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function (line 1508):
function is to handle token deposits. The function takes two arguments, the asset (the asset that the user wishes to deposit), and the amount (the number of tokens he wishes to deposit).
function is as follows:
storage (line 1514), then,
function is invoked (line 1526). This function (externally) calls the asset contract in order to figure if the user has the number of tokens he wishes to deposit and that he approved the
contract to withdraw this amount on his behalf.
function is invoked (line 1583) which (externally) calls the asset contract’s
function (line 405) that in turn transfers the amount from the user to the
contract. After the return from the external call the
function is updating the user’s deposited balance (lines 1599–1600).
function’s logic briefly. In a simplified manner, this function gets the requested amount of tokens to withdraw, checks that the user holds at least this amount of tokens then transfers these tokens to the user by (externally) calling the token contract
function is actually updating the user’s asset balance after the external call to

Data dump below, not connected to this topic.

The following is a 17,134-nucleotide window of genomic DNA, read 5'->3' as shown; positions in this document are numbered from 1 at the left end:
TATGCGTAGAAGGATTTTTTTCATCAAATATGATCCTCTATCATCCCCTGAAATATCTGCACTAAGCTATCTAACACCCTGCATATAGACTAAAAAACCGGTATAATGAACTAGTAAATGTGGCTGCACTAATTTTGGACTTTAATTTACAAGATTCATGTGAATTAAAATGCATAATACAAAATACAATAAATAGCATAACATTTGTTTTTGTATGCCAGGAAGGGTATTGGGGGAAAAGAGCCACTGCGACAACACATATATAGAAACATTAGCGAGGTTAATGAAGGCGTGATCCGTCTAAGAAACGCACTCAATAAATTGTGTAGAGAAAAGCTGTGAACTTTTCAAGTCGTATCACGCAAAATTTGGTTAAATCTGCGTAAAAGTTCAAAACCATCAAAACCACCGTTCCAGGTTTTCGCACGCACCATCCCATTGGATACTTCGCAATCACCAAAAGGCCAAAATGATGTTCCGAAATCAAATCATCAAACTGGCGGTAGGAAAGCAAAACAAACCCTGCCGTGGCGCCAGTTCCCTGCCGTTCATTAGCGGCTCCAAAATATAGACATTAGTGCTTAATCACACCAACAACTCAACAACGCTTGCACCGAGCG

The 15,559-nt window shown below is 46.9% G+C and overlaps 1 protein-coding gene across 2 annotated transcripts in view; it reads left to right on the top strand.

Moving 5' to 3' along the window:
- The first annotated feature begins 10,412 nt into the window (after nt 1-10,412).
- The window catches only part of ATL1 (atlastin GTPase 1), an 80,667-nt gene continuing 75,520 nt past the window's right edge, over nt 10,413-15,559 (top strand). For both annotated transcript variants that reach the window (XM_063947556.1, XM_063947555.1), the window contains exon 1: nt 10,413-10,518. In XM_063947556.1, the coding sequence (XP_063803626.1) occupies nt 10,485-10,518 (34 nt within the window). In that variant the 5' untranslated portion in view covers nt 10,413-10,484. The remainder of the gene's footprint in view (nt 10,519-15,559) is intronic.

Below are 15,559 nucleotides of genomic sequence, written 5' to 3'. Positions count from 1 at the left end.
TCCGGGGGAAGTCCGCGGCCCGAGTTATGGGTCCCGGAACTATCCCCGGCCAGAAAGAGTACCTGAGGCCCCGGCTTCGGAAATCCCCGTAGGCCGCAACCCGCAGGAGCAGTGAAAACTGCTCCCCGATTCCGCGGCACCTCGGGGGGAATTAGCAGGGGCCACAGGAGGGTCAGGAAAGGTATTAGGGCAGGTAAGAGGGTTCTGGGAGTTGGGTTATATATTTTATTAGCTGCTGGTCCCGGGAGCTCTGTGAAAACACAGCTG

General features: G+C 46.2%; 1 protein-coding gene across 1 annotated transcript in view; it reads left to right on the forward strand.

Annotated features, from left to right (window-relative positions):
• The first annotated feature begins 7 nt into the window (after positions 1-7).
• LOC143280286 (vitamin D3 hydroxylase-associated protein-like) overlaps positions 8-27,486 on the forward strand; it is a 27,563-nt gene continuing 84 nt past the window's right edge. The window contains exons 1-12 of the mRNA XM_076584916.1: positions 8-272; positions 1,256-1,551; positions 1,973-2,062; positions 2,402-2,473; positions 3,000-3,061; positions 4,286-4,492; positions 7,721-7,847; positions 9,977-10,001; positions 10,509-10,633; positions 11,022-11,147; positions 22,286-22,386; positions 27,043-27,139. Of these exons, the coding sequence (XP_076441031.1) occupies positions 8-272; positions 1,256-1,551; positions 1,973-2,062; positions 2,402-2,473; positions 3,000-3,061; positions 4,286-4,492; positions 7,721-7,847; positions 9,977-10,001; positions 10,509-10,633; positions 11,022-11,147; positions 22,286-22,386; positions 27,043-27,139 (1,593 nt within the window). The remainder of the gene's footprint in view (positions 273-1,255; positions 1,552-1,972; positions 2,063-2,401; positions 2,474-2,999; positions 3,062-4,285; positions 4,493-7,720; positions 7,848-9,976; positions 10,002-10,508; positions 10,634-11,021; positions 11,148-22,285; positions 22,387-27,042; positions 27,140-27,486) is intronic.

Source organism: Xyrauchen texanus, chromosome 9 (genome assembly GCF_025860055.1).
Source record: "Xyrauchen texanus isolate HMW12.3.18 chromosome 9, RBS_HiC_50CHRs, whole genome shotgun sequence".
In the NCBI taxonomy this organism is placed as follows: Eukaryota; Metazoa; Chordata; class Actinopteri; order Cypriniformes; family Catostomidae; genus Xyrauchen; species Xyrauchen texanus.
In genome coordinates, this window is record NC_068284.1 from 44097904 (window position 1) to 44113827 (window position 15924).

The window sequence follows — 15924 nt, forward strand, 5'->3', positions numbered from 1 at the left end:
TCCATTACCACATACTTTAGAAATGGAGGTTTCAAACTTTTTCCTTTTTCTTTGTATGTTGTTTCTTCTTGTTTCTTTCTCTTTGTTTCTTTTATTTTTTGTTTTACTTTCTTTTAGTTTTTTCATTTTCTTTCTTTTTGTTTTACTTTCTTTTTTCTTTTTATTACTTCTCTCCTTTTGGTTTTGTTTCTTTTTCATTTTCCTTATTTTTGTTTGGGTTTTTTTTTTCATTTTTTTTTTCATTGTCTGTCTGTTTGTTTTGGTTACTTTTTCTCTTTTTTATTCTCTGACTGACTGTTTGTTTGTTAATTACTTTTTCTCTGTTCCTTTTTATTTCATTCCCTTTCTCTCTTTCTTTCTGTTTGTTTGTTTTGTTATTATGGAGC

(lines 1599–1600), but based on a value that was read before the external call (line 1514), which means that the update potentially ignores any updates that were made within the external call. In many terms, we can consider this anomaly to be a “Lost Update”.
function and thus,
function are invoked (lines 866, 1056 respectively) before the actual transfer of value between the two parties.
function before the invocation of
( asset =
, amount = 9). At this point, the attacker holds a supply of 9 imBTC in the
contract, and a balance of 1 imBTC in the imBTC token contract.The attacker would place the second transaction that invokes
(asset = imBTCAddress, amount = 1) , but now with an external call to
= 9) inside the
contract is 10! This unwanted state occurred as the
function increases the supply for the attacker (lines 1599–1600) it uses stale data.
contract, backed by nothing.
instead. Make sure that any pair of code paths that have a possible read/write conflict for a variable will be “reentrancy guarded”. For example, in this case, deploying a reentrancy guard only for the
function would not solve the problem, it should be deployed for the
function as well. Valid network’s automated tools can help identify locations where these guards are missing, or incorrectly implemented.